Urban Growing

Southmead Development Trust: Learning and connecting through food and growing

By Ella Tainton

Ella Tainton

Ella Tainton, Project Officer at Southmead Development Trust, writes about inspiring initiatives to engage families and staff with good food. The team is always looking for volunteers to support sessions, so get in touch if you are able to volunteer.

The easing of restrictions has meant that all of us at Southmead Development Trust have enjoyed seeing our staff and community in person again. Colleagues have been meeting more and we’ve been able to offer our youth and play sessions at The Ranch. This has brought with it a renewed appreciation for food and growing as instruments for engagement, learning and connection.  

The Ranch is our community’s much-loved adventure playground. The team was really excited to welcome children and young people back in person. Over the Easter holidays, we provided eight days of activities and food. With funding from the Department for Education’s Holiday Activities and Food Programme, we teamed up with Travelling Kitchen who provided hot, nutritious meals cooked from scratch.

Sarah and Clare, the Travelling Kitchen team said, “Our founding principle was that everyone has a right to good, nutritious food. Meals consisted of old favourites such as lasagne, salad and macaroni cheese, but we were also keen to introduce some possible new dishes like spinach and coconut dhal, koftas and falafel with couscous.

“Some days we encouraged children to get involved, rolling flatbreads, making their own pizzas and hot cross buns. We find that when children are involved with making their food they are more likely to eat it and try new things.”

By the end of our eight day Easter programme we had served 375 meals and worked with 42 families.

Making soap with horse chestnut leaves

For May half term we hosted a Wild Day with Bristol’s own conservationist Steve England leading a search for horse chestnut leaves to make soap and wild garlic for butter. Engaging children and young people with ingredients in a way that is playful and entertaining (read messy!) means food can be fun, not just fuel.

However, it’s not just the younger members of our community who have enjoyed getting stuck in. A few members of our staff have created a garden group to connect with each other and the outdoors, creating a lunch and meeting space in what has been named Greenway Garden.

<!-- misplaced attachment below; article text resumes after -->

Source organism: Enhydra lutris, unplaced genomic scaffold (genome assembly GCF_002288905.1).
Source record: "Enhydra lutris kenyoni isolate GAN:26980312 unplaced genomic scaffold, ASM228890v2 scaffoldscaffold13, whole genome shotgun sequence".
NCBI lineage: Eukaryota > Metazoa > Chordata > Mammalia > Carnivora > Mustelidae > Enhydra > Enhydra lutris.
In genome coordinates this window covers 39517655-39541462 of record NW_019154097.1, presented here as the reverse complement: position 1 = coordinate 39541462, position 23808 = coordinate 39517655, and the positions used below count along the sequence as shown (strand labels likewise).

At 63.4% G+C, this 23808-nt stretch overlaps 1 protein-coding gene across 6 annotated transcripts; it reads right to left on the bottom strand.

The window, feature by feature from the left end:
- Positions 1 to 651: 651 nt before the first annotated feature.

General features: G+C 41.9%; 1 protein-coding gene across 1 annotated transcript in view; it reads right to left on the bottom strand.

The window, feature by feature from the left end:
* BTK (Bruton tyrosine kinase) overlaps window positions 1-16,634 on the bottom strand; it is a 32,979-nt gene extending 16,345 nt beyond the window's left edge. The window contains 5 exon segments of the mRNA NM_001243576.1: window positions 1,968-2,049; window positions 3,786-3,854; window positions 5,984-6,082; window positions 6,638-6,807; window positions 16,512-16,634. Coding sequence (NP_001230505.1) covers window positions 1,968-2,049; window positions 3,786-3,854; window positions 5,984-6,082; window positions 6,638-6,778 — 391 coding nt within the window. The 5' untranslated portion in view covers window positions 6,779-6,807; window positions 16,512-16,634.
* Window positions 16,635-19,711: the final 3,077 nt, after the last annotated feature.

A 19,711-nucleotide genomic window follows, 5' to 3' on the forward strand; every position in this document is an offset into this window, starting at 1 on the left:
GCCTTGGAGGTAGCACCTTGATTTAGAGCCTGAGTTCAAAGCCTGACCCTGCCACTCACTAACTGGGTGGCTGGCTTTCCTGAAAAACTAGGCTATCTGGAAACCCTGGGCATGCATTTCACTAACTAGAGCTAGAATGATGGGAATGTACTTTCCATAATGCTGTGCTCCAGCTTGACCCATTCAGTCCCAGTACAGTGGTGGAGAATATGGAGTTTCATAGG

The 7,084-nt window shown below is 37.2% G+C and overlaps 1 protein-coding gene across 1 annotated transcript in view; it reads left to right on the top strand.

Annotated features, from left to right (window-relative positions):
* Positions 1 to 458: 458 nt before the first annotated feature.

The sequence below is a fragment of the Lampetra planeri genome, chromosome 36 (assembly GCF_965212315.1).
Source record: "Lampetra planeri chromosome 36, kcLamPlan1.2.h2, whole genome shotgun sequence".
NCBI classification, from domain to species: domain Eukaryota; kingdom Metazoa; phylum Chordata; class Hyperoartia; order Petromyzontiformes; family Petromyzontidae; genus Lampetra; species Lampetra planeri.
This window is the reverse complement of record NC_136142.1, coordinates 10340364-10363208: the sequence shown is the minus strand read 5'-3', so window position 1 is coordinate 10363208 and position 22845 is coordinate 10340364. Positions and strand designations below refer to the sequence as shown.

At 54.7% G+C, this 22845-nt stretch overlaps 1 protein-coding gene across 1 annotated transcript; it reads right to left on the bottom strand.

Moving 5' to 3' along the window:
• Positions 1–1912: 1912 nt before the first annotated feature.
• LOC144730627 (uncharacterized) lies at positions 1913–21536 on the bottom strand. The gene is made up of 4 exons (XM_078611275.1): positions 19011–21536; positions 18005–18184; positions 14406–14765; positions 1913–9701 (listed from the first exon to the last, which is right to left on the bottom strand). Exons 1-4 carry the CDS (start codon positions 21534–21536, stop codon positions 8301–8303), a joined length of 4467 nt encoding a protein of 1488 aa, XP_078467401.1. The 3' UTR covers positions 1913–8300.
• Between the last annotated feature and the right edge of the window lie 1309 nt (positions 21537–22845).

Clearing space for the Greenway Garden

So far, we’ve cleared some brambles (with the two big bags going to feed the goats at Street Goat), restored an old raised bed and bench and planted herbs. Our aim is to entice more pollinators and have some tasty pickings for our lunches. Future ideas include creating a winding path through the trees, a plant identifying session and a crafting activity to make bird feeders. We’re also lucky to have a few apple trees which we’re hoping to harvest in autumn!

The importance of our outdoor spaces is even clearer since COVID-19. We believe this is vital as we re-enter our work and play spaces. We’re looking forward to continuing to engage with food and growing spaces so our community, volunteers and staff can enjoy the outdoors (and a yummy treat), get respite from screens and connect with each other.

The Ranch (Southmead Adventure Playground) is open Tuesdays, Wednesdays and Thursdays 3:30-5:30pm. We’re always looking for volunteers to support our sessions, so get in touch

By setting the wheels in motion now, together we can transform the future of food in our city, building in resilience over the next decade. So, what change do you want to see happen that will transform food in Bristol by 2030? Do you already have an idea for how Bristol can make this happen? Join the conversation now.

Join the conversation

So, what change do you want to see happen that will transform food in Bristol by 2030? Do you already have an idea for how Bristol can make this happen? Join the conversation now.

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